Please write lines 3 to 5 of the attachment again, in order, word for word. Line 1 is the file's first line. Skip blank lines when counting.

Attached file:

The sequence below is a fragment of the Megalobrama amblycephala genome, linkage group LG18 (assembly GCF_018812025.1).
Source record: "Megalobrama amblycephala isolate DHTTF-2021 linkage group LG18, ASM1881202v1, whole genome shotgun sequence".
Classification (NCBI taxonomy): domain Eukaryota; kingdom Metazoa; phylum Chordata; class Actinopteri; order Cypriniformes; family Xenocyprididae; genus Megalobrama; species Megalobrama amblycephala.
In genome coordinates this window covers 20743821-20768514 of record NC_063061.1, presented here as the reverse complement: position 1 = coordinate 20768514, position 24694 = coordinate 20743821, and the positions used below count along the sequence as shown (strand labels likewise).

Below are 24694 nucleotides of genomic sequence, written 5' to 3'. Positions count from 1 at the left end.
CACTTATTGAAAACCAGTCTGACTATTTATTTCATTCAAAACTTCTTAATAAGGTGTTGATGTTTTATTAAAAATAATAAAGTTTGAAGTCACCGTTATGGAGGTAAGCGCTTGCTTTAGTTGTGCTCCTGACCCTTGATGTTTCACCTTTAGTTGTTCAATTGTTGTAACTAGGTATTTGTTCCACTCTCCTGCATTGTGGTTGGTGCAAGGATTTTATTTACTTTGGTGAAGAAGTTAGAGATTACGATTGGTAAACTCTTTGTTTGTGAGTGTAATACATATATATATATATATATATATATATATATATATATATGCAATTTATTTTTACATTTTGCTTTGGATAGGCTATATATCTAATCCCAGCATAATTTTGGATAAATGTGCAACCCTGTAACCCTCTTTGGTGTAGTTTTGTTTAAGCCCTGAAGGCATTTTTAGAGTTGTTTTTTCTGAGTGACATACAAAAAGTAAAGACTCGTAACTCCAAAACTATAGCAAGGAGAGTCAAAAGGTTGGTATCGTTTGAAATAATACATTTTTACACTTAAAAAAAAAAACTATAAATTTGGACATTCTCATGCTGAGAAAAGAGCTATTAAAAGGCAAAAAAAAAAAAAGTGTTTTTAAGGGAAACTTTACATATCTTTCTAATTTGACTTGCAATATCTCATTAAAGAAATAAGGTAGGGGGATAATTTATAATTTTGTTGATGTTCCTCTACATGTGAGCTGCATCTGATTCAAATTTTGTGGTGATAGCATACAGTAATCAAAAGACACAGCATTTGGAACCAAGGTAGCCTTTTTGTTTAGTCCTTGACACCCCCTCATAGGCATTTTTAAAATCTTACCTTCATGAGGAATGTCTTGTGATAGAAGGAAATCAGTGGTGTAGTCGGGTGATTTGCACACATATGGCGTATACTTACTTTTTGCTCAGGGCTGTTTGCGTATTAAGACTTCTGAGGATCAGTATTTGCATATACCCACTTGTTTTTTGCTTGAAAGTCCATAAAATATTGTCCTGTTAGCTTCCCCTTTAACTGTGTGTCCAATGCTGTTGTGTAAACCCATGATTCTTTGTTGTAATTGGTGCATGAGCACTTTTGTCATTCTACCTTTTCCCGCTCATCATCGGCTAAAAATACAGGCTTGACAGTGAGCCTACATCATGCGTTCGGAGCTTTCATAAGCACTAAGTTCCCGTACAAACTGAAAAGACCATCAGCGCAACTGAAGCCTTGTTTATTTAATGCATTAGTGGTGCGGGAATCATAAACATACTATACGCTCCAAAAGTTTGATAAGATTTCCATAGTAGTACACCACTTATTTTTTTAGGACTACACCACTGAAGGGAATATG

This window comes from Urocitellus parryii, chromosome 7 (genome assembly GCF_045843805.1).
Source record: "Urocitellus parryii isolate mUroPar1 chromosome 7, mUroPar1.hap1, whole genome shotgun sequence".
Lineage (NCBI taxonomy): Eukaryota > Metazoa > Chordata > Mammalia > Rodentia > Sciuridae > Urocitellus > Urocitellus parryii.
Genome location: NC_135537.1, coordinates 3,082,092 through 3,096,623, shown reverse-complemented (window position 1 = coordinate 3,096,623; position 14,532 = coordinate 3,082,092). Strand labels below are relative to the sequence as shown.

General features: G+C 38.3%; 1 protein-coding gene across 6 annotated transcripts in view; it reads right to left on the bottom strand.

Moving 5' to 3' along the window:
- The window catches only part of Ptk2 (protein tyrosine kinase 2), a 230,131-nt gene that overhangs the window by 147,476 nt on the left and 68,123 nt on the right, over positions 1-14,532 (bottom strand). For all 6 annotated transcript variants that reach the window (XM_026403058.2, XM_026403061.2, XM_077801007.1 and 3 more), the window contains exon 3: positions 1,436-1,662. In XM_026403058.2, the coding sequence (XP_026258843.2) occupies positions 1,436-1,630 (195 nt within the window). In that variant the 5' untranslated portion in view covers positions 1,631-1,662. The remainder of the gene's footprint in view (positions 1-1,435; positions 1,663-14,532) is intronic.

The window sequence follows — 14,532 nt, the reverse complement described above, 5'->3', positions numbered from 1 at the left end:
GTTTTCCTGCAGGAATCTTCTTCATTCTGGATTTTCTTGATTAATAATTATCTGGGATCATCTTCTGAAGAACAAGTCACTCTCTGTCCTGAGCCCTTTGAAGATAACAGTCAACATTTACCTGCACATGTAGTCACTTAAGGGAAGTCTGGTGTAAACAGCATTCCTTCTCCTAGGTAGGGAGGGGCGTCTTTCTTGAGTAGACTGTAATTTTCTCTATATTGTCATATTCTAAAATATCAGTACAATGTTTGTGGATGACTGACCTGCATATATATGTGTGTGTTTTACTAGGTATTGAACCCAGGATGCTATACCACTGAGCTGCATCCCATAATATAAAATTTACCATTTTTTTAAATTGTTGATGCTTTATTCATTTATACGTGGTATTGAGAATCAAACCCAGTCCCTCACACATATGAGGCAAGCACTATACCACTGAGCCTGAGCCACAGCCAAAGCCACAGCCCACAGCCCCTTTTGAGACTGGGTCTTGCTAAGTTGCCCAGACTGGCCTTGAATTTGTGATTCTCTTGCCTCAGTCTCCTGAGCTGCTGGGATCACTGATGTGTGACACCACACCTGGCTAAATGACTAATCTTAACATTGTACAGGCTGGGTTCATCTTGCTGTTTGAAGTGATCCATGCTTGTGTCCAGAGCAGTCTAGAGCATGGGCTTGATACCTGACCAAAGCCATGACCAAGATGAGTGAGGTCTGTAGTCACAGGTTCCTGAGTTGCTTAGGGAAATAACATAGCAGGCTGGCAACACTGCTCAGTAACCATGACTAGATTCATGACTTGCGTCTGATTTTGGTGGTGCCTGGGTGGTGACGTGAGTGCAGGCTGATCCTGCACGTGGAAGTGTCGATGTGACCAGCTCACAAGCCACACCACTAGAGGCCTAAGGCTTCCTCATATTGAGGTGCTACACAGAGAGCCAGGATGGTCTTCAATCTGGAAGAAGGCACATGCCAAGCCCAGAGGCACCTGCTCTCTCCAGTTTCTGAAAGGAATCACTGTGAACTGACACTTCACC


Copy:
Classification (NCBI taxonomy): domain Eukaryota; kingdom Metazoa; phylum Chordata; class Actinopteri; order Cypriniformes; family Xenocyprididae; genus Megalobrama; species Megalobrama amblycephala.
In genome coordinates this window covers 20743821-20768514 of record NC_063061.1, presented here as the reverse complement: position 1 = coordinate 20768514, position 24694 = coordinate 20743821, and the positions used below count along the sequence as shown (strand labels likewise).

Below are 24694 nucleotides of genomic sequence, written 5' to 3'. Positions count from 1 at the left end.